(a) The value of biodiverse ecosystems

    Ecosystem processes, functions and services are a product of the activities of the communities of organisms that reside in a given system (figure 1). However, it does not necessarily follow that the inherent diversity of these communities matters. Indeed, disentangling biodiversity's effects from the myriad factors that govern ecosystem function has been much more difficult than initially perceived [48]. Biodiversity is an extraordinarily complex feature of biological communities involving taxonomic, genetic, phylogenetic, functional, trophic, spatial, temporal, behavioural and many other dimensions of the diversity of life in an ecosystem [49,50]. For reasons of empirical tractability, early studies tackled this complexity by focusing on how changes in a single dimension of biodiversity (usually species richness) influenced a single ecosystem function (often biomass production) over a limited range of spatial and temporal scales, often assuming that species loss was random [51]. Later studies grew in complexity and expanded beyond these limited approaches [52,53]. By 2012, the consensus view based on 20 years of research was that (i) experimental reduction in species richness, at any trophic level, negatively impacts both the magnitude and stability of ecosystem functioning [12,52], and (ii) the impact of biodiversity loss on ecosystem functioning is comparable in magnitude to other major drivers of global change [13,54].

    The implications of these conclusions still remain unclear for two key reasons. First, robust theoretical frameworks for understanding the mechanistic links between diversity and ecosystem functions and services are emerging [48] but await further development and testing. Second, empirical studies are still strongly biased towards small-scale temperate grassland experiments focused on the response of bottom-up ecosystem processes to random species loss (but see [55,56]). Because of these limitations, critics often conclude that biodiversity experiments cannot illuminate how species loss will affect ecosystem functioning in the real world. In particular, to what extent do the relationships detected also apply to long-lived tropical plant species, microbes, and animal species performing key top-down ecosystem processes such as pollination, seed dispersal and predation? Are they relevant to much less well-studied environments where biodiversity remains poorly quantified (e.g. much of the marine environment) and that are experiencing rapid change (e.g. polar ocean ecosystems)?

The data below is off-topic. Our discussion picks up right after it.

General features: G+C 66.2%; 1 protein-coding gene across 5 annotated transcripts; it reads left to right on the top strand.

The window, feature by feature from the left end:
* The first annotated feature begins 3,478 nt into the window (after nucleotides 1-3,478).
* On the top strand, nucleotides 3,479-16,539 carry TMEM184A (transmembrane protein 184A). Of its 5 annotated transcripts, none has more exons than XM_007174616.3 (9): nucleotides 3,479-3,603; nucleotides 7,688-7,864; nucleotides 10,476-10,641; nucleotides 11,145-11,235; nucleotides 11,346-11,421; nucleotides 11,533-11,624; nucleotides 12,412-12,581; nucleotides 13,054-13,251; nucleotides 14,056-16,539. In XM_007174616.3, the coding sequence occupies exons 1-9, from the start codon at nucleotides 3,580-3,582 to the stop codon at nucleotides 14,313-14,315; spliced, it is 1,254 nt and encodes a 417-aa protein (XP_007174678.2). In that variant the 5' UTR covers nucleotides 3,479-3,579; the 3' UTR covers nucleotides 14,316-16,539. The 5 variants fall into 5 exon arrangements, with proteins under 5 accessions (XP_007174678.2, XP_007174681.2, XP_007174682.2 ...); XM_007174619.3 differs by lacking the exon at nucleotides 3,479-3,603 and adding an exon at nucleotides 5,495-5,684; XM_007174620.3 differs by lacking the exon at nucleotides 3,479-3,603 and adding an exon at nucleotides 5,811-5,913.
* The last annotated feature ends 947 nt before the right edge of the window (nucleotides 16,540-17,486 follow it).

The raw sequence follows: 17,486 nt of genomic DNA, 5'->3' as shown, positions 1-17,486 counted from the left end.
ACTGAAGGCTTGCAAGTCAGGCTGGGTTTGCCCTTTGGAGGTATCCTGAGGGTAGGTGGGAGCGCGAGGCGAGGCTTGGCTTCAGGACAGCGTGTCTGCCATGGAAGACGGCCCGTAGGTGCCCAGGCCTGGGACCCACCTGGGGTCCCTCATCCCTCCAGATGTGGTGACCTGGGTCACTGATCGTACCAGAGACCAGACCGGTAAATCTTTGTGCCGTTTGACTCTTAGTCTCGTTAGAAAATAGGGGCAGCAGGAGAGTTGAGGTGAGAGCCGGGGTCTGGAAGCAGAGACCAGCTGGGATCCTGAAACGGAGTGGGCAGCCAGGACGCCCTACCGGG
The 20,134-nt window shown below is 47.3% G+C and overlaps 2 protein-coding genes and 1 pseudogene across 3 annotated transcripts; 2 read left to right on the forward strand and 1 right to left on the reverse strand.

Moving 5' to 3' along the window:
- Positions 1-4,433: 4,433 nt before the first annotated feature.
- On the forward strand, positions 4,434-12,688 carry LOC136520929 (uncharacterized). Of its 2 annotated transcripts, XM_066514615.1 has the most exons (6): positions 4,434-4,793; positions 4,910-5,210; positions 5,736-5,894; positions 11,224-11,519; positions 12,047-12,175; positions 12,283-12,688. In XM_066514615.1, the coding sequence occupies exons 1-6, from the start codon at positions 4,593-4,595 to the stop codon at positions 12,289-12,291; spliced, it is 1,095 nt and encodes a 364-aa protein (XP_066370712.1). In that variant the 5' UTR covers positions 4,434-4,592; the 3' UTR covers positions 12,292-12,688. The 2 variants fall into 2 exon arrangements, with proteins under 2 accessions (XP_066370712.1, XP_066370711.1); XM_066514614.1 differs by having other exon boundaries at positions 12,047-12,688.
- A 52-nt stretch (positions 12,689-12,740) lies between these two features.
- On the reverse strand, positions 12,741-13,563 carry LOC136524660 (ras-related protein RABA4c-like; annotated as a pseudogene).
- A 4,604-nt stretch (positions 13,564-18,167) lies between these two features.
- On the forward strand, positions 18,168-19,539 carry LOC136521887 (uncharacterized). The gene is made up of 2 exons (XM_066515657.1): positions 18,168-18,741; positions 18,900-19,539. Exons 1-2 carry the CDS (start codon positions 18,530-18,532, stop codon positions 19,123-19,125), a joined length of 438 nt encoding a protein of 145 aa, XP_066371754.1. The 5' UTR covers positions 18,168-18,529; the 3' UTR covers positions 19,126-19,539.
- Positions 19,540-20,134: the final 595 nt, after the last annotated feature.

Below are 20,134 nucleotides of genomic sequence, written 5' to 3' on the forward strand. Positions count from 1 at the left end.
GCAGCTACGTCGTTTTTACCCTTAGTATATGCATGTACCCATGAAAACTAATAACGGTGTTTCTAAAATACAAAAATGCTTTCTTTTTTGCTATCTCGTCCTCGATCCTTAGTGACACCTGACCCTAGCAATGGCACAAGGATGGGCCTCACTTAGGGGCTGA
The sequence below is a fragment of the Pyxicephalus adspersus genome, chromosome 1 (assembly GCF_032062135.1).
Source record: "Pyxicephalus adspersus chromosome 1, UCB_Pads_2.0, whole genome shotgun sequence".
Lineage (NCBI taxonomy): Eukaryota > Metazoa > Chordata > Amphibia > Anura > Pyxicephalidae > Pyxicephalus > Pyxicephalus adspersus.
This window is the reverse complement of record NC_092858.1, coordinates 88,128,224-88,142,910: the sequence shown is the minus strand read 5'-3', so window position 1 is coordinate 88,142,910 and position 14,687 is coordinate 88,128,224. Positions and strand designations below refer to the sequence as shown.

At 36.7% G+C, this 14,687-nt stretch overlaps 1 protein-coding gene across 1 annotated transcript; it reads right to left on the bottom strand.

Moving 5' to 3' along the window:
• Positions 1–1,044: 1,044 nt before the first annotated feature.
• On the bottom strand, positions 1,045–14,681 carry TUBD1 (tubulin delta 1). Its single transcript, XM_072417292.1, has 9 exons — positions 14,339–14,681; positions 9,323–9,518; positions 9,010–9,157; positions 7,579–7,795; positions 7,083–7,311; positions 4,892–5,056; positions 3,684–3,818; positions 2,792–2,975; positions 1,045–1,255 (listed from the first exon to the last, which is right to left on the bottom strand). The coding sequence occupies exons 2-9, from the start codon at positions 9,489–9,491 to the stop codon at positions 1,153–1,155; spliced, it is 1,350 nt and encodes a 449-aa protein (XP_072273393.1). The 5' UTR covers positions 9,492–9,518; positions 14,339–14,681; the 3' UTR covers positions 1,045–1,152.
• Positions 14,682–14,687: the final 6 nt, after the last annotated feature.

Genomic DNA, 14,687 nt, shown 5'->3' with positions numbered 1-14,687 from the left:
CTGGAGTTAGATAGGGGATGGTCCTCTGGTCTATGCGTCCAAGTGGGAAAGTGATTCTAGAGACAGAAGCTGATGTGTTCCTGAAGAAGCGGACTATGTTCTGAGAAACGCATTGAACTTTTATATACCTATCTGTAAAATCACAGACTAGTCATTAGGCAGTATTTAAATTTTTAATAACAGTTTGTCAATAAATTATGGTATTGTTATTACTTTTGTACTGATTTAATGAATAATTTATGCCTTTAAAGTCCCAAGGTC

In this feature, these questions are addressed in a series of theoretical and empirical studies. Turnbull et al. [57] propose that niche (coexistence) theory can explain mechanistic links between species richness and key ecosystem functions (i.e. biomass over-yielding, multi-functionality and temporal stability). They also use niche theory to address some of the most prominent criticisms of biodiversity experiments. They suggest that not only are the results of these experiments highly likely to apply in real-world situations, but also in many cases the relationships between diversity and ecosystem functioning in the real world will be steeper and/or saturate at higher levels of diversity. For example, real environments are vastly more heterogeneous than experimental settings, and niche theory predicts that a heterogeneous, fluctuating world is likely to require even more species to adequately fill niche space and ensure the sustainability of ecosystem function [58].

    New ‘real world’ support for diversity-stability effects, and corroboration of expectations from niche theory, is presented by Tuck et al. [59], who describe findings from the first 10 years of the Sabah Biodiversity Experiment in Borneo. This large-scale (500 ha) experiment tests the role of the identity, composition and diversity of enrichment-planted long-lived dipterocarps on the functioning and stability of selectively logged lowland rainforests during restoration [60]. Tuck et al. [59] provide support for the idea that increased species diversity promotes resilience in tropical forests through insurance effects (i.e. spatial and temporal complementarity in ecosystem functioning [61]).

    Plants have often been centre stage in the debate about valuing biodiversity, because they are clearly linked to high-profile ecosystem functions, such as carbon uptake, biomass production, hydrological cycles and climatic moderation. Animals, by contrast, have less direct connection with core ecosystem functioning, but they nonetheless provide a wide range of services integral to ecosystem health and stability, such as nutrient transfer, decomposition and pollination [62,63]. Moreover, animals are highly susceptible to human activities (e.g. hunting, disturbance, area effects and so forth), such that the extinction of larger vertebrates is perhaps the dominant signature of the Anthropocene [9,10]. Despite this, we remain largely ignorant about how much animal diversity matters for ecosystem functioning, services and resilience [64].